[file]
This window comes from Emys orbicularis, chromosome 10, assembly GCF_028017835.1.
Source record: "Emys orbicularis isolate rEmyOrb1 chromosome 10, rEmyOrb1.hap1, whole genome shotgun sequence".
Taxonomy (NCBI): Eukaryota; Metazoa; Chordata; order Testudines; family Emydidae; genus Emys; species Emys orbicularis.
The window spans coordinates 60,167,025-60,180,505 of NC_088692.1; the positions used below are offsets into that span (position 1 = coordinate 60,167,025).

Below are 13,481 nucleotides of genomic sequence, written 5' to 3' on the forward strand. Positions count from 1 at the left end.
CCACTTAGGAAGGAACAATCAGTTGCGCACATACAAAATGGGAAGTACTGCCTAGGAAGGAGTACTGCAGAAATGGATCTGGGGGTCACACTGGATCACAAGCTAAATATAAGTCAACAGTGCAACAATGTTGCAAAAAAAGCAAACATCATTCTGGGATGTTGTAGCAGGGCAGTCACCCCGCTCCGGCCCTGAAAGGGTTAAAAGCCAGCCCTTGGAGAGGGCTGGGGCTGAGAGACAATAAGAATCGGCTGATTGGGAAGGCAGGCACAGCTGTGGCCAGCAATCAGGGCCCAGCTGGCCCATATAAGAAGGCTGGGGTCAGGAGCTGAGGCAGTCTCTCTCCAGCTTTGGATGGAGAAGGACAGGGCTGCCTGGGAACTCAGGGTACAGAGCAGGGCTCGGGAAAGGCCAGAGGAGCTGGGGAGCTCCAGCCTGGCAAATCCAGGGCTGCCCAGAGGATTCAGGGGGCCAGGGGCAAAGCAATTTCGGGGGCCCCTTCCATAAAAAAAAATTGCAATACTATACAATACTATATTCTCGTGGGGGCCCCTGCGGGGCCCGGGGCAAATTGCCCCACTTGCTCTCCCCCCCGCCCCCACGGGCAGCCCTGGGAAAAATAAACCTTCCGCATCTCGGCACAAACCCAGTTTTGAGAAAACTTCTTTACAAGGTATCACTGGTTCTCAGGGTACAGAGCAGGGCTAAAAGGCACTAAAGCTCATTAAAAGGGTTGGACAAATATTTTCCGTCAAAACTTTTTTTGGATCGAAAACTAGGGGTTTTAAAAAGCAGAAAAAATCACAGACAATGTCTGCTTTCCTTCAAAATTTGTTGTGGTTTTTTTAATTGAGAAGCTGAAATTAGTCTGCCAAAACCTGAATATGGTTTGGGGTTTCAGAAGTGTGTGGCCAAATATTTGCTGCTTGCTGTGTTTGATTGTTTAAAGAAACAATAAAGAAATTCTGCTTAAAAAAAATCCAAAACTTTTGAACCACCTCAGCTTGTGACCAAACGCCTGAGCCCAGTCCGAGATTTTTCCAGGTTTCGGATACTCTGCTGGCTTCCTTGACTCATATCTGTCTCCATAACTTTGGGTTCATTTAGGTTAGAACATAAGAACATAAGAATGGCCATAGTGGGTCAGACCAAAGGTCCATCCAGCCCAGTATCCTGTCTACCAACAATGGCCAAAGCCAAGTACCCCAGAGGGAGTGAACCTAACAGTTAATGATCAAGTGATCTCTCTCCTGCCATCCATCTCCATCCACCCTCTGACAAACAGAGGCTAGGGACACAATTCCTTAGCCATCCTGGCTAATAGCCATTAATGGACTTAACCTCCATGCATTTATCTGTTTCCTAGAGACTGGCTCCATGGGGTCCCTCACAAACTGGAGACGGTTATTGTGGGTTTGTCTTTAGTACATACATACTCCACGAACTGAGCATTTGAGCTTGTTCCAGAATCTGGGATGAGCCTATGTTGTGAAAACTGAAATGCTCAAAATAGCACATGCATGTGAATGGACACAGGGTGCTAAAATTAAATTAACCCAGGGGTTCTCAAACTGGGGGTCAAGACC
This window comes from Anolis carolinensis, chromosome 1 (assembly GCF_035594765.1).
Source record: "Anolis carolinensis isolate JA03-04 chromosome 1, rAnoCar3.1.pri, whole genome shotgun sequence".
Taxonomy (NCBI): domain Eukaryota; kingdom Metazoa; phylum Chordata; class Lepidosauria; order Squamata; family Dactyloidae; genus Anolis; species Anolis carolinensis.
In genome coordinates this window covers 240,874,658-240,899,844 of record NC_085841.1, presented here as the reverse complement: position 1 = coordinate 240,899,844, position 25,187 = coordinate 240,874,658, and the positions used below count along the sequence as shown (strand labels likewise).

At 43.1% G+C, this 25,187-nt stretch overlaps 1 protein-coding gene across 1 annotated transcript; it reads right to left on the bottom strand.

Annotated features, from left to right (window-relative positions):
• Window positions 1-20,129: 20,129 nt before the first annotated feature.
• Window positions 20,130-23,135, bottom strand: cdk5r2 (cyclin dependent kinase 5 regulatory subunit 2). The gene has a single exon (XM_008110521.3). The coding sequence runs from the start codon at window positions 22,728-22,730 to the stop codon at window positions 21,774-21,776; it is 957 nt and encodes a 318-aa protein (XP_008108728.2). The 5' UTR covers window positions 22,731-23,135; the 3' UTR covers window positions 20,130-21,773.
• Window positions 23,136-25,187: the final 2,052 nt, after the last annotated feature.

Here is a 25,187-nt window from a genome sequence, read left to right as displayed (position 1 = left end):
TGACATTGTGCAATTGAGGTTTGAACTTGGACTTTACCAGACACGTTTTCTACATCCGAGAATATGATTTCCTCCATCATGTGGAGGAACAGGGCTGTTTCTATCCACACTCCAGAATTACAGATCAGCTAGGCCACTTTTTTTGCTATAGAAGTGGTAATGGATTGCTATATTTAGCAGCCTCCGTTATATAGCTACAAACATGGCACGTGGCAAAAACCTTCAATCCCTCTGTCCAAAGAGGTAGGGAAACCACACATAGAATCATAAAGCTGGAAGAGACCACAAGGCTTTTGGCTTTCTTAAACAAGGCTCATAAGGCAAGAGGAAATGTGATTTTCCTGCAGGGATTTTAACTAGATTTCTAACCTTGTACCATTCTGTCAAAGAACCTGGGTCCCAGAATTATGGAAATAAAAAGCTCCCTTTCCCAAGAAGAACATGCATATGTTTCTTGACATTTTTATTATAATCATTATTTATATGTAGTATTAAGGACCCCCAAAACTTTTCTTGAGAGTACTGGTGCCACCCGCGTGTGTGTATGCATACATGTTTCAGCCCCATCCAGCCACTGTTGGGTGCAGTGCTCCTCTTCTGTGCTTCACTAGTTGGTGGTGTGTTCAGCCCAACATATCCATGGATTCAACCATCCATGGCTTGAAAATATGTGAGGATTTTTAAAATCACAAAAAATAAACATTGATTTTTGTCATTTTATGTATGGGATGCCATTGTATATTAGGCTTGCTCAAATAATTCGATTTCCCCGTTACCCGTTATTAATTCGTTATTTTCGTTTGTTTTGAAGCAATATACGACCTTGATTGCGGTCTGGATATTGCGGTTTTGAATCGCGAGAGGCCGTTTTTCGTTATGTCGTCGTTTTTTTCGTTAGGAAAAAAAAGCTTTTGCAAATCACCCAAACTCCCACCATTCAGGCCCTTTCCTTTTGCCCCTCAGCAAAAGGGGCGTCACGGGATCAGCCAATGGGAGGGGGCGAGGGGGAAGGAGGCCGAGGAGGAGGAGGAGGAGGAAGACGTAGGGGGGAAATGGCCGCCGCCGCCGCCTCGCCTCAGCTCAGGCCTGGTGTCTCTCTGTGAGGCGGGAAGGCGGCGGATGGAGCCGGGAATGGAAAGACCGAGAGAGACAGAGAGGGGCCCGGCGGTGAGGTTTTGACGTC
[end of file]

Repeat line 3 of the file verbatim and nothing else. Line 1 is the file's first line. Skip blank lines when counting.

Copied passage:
Taxonomy (NCBI): Eukaryota; Metazoa; Chordata; order Testudines; family Emydidae; genus Emys; species Emys orbicularis.